For the past few months I have had two things drilled into my head: 1- wash your hands to prevent the spread of germs and 2- “Glee” will be returning to Fox with new episodes on April 13th. While the first thing proved to be more helpful, I paid more attention to the latter. So last night at 9 pm, everyone flocked to their couch, people on twitter typed #GLEE after every word, and Ryan Seacrest reminded American Idol viewers every five minutes to stay tuned. There was no avoiding it, you’d have to be living under a rock not to know that “Glee” was back.
The show opened with a quick recap and then we were… at last… reunited with America’s most overly beloved outcasts. Rachel (Lea Michele) struts down the hallways like a movie star with her fellow cast members after their win at sectionals. They toss around words like “glitterati” and “rule the school” until, as per usual, a blue slushy is tossed in their face. Ah, it’s good to see our fellow rejects again.
Relationships are picking up where we may have expected they left off. Mr. Schuester (Matthew Morrison) is now dating Ms. Pillsbury (Jayma Mays) and Rachel is now dating Finn (Cory Monteith.) No one seems completely comfortable in their new relationship (except maybe Rachel.) Neither of the boys have taken time for themselves after being lied to and having their hearts broken. Instead, they both jumped right into another relationship; barely knowing who they are alone. This quickly becomes a problem, especially for Mr. Schuster who not only is making out with another woman by mid-episode but the song that he claims is his and Emma Pillsbury’s is actually the same song he shared with his wife.
One interesting thing about this mid-season premiere is that we have a new antagonist. Not to take away from the fantastic Sue Sylvester (Jane Lynch) and her hilarious Cheerios. They are still trying to ruin the glee club and sabotage Rachel’s life. (My favorite anti-Rachel quote by the Cheerios in this episode, “her sweaters make her look homeschooled.”) But now, we have another antagonist that nobody in the glee club has realized yet: Vocal Adrenaline. Vocal Adrenaline is Glee’s biggest competition at regionals and their lead singer, Jesse St. James (Jonathan Groff,) has already captured Rachel’s heart while singing Lionel Richie’s “Hello” to her in a music shop. (As much as I love the music on “Glee,” I’m sorry but nothing, and I mean NOTHING, will top the music video to that song. Unless a blind person is sculpting Lionel’s face, don’t even talk to me.) Jesse St. James also has encouragement from his glee coach, Shelby Corcoran (Idina Menzel.)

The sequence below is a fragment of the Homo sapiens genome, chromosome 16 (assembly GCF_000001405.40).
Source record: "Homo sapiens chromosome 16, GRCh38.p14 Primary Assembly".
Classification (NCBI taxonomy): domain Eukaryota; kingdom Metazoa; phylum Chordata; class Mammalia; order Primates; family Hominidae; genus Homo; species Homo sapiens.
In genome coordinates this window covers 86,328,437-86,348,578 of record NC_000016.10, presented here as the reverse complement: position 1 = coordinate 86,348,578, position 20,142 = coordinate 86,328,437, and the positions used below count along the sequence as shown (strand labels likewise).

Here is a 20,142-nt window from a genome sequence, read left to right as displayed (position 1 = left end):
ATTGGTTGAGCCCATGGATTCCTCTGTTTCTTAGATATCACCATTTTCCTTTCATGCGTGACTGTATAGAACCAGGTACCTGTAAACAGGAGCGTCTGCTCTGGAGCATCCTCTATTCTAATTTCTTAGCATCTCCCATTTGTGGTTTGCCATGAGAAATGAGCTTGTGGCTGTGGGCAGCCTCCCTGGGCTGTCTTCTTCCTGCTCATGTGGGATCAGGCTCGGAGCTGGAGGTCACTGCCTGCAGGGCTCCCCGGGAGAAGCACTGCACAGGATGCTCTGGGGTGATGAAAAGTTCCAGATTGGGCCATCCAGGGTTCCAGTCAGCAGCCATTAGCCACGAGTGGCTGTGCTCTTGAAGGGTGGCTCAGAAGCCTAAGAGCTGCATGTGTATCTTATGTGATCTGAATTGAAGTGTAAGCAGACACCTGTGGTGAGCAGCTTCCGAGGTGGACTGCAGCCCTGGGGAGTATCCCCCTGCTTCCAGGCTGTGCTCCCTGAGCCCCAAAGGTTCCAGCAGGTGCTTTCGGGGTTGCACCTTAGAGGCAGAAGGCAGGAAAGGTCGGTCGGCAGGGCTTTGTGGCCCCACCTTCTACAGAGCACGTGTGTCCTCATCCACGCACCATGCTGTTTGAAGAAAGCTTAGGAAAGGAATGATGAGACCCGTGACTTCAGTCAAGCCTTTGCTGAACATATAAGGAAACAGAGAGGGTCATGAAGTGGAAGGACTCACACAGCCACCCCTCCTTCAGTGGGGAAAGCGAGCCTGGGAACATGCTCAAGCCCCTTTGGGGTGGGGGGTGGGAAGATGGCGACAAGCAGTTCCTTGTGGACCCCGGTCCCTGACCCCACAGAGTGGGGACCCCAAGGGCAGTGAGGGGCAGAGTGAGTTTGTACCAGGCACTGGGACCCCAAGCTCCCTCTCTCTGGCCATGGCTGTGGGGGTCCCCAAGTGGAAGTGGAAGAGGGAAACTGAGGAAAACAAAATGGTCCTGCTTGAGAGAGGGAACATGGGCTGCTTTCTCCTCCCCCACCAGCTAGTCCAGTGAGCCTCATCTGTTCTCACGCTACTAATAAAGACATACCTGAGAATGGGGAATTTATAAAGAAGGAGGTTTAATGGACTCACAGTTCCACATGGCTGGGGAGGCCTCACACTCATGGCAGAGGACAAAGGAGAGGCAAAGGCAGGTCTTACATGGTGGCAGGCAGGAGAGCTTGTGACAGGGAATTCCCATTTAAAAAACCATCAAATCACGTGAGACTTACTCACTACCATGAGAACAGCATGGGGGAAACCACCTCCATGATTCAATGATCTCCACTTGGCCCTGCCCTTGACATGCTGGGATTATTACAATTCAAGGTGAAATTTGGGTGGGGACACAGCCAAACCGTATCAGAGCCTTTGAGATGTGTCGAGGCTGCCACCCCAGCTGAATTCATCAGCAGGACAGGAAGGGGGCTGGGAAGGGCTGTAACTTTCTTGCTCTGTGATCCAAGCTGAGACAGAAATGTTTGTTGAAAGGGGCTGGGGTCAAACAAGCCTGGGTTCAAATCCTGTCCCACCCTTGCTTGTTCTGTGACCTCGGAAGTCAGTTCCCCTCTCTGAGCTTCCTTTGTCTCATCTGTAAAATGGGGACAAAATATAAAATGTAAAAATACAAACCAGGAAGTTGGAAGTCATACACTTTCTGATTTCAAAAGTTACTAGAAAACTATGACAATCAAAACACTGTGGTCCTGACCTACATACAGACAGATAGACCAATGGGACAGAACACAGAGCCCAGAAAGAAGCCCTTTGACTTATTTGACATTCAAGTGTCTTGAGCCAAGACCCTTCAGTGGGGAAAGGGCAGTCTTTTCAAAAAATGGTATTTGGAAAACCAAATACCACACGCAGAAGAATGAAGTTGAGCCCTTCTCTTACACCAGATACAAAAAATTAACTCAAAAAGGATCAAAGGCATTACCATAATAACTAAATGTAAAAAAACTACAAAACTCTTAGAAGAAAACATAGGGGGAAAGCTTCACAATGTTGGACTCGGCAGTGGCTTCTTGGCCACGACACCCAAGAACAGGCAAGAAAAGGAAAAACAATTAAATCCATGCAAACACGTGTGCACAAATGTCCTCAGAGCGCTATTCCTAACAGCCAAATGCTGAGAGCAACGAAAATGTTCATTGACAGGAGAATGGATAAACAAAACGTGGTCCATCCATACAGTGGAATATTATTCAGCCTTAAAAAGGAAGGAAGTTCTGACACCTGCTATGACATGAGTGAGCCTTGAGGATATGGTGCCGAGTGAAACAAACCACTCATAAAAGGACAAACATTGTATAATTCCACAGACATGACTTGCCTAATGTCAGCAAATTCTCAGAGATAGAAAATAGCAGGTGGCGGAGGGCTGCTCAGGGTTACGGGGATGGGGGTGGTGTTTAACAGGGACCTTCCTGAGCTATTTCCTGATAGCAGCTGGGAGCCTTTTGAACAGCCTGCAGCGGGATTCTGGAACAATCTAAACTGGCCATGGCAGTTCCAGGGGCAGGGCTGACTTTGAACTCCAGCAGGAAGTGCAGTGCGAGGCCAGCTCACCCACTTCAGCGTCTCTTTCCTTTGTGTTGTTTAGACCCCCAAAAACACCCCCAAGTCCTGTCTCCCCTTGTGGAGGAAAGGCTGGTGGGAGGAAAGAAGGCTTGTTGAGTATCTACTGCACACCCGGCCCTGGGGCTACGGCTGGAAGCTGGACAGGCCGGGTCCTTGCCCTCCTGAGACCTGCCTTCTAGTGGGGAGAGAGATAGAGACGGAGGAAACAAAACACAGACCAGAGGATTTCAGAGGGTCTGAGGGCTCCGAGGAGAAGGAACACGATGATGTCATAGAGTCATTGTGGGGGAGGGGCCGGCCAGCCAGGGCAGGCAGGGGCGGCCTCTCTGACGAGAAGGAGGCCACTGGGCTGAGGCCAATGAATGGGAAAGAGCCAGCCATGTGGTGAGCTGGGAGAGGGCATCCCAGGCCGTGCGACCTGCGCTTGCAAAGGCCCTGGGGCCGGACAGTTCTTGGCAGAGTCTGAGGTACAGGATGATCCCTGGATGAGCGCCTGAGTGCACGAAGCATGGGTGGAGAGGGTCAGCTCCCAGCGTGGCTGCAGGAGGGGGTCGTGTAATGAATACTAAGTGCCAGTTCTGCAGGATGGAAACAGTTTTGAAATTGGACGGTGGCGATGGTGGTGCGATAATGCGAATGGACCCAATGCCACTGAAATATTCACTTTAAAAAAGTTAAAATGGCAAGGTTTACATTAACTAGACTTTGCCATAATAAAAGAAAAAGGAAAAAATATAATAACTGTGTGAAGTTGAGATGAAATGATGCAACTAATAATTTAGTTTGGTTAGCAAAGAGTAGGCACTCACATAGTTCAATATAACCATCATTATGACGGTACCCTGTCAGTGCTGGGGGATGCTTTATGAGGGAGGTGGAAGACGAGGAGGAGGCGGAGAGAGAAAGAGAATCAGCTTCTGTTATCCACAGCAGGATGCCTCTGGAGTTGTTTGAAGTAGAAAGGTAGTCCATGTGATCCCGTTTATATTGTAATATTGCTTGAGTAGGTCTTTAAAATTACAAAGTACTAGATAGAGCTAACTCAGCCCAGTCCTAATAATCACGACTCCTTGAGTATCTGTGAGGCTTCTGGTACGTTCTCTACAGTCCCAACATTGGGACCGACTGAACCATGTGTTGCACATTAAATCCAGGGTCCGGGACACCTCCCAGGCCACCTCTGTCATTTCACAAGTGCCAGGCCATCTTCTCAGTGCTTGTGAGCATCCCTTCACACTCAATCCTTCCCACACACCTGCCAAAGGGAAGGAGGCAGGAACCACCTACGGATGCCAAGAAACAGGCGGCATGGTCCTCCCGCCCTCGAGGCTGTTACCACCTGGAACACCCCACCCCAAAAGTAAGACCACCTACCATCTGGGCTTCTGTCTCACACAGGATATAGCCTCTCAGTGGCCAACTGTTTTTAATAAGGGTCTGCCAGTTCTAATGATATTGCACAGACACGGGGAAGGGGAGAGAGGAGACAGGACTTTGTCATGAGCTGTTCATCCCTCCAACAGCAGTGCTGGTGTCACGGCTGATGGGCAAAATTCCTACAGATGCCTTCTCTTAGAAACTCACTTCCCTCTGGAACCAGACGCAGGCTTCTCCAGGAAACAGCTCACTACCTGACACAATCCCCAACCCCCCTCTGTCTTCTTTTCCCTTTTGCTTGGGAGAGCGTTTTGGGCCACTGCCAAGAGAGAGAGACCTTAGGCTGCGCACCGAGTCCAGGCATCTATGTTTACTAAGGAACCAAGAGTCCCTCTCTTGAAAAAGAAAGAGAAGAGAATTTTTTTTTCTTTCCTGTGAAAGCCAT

I once read that the key to a great television show is to take the couple you adore and keep them apart (i.e, Zack and Kelly, Rachel and Ross.) If that’s the case, “Glee” is on the right track. As Rachel danced around Finn singing “Hello, Goodbye” and Finn finally said he was going to fight with her; my heart broke. As Emma Pillsbury sat in her office crying alone; my heart also broke. Can’t these two couples just be together and get it right? I guess if they could, most of America wouldn’t be so incredibly addicted to the show.
Like most Gleeks in the world, I love that show combines high school drama with musical numbers. The musical numbers, while a bit corny at times, are always done really well. (And in all fairness, how can you constantly break out in song without it getting corny from time to time? It’s part of the fun of musicals.) Now that the originality of the show has lured me in, my attachment to the characters has me foaming at the mouth for more. Rachel’s love with Jesse St. James is a ticking time bomb and how Mr. Schuester is going to dodge Sue Sylvester again, I’ll never know. (I feel like if she was able to pull an Ursala and capture Rachel’s voice in a jar, she would. The woman is pure evil.)
My one complaint is that show should avoid the unnecessary extra’s. Sue Sylvester’s “Vogue” was being teased on every commercial break and ended up dull, unfunny and pointless. I really didn’t get why it was done, especially since next week is Madonna week. The show is good enough to stand on it’s own feet, save the bonus extras for the dvd.
In case you are reading this and having no clue what I am talking about, I have a question for you: how did you do it? How did you manage to avoid the phenomenon known as “Glee?” And a follow up question: do you have any idea what you’re missing out on?